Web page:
Jonathan Buford runs the coworking space and startup hub ‘BootHK’ in Hong Kong. He is also the cofounder of one of Hong Kong’s leading startup organizations startupsHK. Jon is working on his startup Makible which connects online communities of customers and works with them to create products that are not available in retail stores.Jon first started coming to HK in 2000 for manufacturing toys. Over time he spent more and more time here and eventually just stayed full time. “This is a very common story here. I think people either really like it here and see the opportunity or they don't. Around 2008, my product business tanked with the rest of the market, since then I have been doing online connected ventures that use my background in consumer products and the development of them” says Jon.
StartupsHK is two years old now. They started out in one of the local coffee shops just meeting and talking about what everyone was up to with a handful of local founders. This grew and after seeing that they needed some place for tech startups to meet and work in an open environment, Jon cofounded Boot Hong Kong to fill that role, which has been open for over a year now.
Being the cofounder of 2 initiatives to support the Hong Kong startup ecosystem, I ask Jon about the changes he has seen since they started out. “As far as changes go, I think as a community, we have been working hard to become more competitive and improve the quality of what is here. We don't have easy funding available and it is expensive here, so a lot of the focus is on approaching things in a sustainable bootstrapping way. The result after two years is a huge growth in the interest and also the number of active startups in Hong Kong. Also, we are seeing a steady increase in the number of local funded startups as well as some success stories from the local community” says Jon.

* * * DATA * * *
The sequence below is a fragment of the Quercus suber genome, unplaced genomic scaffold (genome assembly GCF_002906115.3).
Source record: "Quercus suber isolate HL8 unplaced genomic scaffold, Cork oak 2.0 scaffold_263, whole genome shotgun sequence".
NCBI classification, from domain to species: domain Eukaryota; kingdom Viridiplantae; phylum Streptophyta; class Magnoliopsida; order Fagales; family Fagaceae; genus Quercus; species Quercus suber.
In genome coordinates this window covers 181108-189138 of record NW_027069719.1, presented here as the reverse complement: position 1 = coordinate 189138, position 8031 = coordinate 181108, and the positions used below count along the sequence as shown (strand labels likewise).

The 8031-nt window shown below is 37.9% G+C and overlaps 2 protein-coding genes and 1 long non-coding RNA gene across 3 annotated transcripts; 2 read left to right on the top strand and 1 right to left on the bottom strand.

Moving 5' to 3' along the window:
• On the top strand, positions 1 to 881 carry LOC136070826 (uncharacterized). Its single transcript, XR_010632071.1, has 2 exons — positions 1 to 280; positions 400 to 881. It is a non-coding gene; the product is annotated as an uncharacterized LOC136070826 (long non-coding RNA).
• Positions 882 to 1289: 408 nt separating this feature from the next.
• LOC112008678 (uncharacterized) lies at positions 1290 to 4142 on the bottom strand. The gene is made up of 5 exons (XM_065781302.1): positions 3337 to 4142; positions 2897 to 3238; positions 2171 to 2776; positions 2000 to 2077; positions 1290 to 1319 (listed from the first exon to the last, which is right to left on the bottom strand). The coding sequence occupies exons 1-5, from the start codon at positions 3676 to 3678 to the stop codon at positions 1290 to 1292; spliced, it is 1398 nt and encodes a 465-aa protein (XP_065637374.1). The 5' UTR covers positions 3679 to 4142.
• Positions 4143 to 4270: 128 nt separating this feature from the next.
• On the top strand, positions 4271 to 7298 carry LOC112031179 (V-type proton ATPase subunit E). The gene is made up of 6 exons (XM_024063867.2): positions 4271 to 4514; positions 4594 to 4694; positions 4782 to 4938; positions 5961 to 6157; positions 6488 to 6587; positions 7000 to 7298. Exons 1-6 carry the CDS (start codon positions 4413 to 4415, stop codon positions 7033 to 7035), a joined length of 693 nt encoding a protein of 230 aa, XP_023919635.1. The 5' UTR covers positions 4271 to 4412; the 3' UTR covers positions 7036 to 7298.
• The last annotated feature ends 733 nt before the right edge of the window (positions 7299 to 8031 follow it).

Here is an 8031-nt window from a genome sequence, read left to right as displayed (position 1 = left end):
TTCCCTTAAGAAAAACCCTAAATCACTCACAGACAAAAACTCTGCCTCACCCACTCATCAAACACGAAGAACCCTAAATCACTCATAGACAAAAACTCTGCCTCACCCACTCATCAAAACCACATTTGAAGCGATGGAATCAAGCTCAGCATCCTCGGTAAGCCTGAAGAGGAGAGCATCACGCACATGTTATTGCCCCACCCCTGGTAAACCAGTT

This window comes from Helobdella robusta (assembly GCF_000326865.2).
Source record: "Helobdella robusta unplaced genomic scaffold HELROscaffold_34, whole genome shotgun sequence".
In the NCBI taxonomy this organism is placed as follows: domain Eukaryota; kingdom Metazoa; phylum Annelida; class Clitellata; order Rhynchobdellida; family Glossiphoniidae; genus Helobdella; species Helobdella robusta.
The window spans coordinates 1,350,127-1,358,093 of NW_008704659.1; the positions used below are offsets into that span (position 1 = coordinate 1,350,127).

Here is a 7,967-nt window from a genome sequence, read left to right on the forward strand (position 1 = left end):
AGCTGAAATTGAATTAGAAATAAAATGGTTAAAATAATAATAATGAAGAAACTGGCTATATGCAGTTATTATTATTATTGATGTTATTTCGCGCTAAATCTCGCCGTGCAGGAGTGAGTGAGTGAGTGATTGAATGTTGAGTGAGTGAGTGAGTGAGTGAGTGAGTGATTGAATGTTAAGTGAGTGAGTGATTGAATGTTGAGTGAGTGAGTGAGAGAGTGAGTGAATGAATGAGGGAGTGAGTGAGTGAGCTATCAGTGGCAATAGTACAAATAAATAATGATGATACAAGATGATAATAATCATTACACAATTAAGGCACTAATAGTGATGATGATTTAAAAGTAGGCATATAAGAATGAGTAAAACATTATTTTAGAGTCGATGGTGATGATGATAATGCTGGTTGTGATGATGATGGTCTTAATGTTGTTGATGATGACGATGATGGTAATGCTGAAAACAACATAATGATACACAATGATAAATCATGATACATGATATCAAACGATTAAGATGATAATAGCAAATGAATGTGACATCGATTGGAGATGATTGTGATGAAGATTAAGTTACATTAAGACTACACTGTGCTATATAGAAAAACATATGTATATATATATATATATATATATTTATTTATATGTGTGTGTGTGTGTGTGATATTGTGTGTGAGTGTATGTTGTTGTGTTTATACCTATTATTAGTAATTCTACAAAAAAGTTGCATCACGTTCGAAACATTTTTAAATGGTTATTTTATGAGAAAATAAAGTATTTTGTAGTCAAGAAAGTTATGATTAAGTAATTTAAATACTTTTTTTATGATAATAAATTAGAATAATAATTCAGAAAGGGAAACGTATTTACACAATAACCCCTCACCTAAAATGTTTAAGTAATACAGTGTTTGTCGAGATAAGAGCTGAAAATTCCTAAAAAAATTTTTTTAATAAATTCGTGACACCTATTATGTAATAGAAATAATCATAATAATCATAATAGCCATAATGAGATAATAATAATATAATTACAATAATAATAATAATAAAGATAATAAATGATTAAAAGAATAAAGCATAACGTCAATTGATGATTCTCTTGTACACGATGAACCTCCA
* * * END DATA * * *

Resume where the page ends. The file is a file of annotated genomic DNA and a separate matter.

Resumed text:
About educational institutions encouraging entrepreneurship, Jon says that although more schools are facilitating students to look at their own opportunities, there is still a lot of room for growth. He thinks once they have a couple of local Hong Kong success cases, they will see more and more support in general.
According to Jon, the biggest challenge for the local Chinese is similar to many other Asian countries where it is difficult to get support from family to do a startup. But this is changing with the financial climate making many jobs less certain than working for yourself. Also local investors have a difficult time with backing tech startups when they have more known investments in the market or real estate.
Startups in HK have many advantages too: HK is great hub in Asia that is fairly open and neutral as things go. HK has low taxes and is close to many great places to visit. HK is similar to Singapore, but with a larger local population. The government is very hands off, which is both a blessing and a curse. He thinks if someone would want someplace to run a global business, Hong Kong makes a lot of sense.
Startup funding is mostly dominated by private equity in Hong Kong as opposed to Venture Capital according to Jon. But he thinks the VC funding will see more development when there is more angel funding happening, creating a deal pipeline.
On his startup Makible Jon says that originally he wanted to create a crowd funding platform for products that licensed and manufactured the successful projects. This would have two benefits: supporters are more likely to get what they funded and in a shorter time, and innovators can focus on creating new things instead of getting stuck in manufacturing and distributing the product.
At this point they still offer this model, but are currently working on a new option based around rapid manufacturing. By using new technology, Makible can now start to bring products to market in 2-4 weeks with little initial investment. With projects using this new route, they plan to just set up a non-exclusive license for making a product.
“Our focus will be with enabling new rapid manufacturing technologies and looking at how to build a platform around that. We have a new project that we will be funding starting sometime later this week which is a $300 personal desktop 3D printer called the Makibox. This same technology will be used as the foundation for many of our internal processes” adds Jon.
To read other articles from our Hong Kong series click here.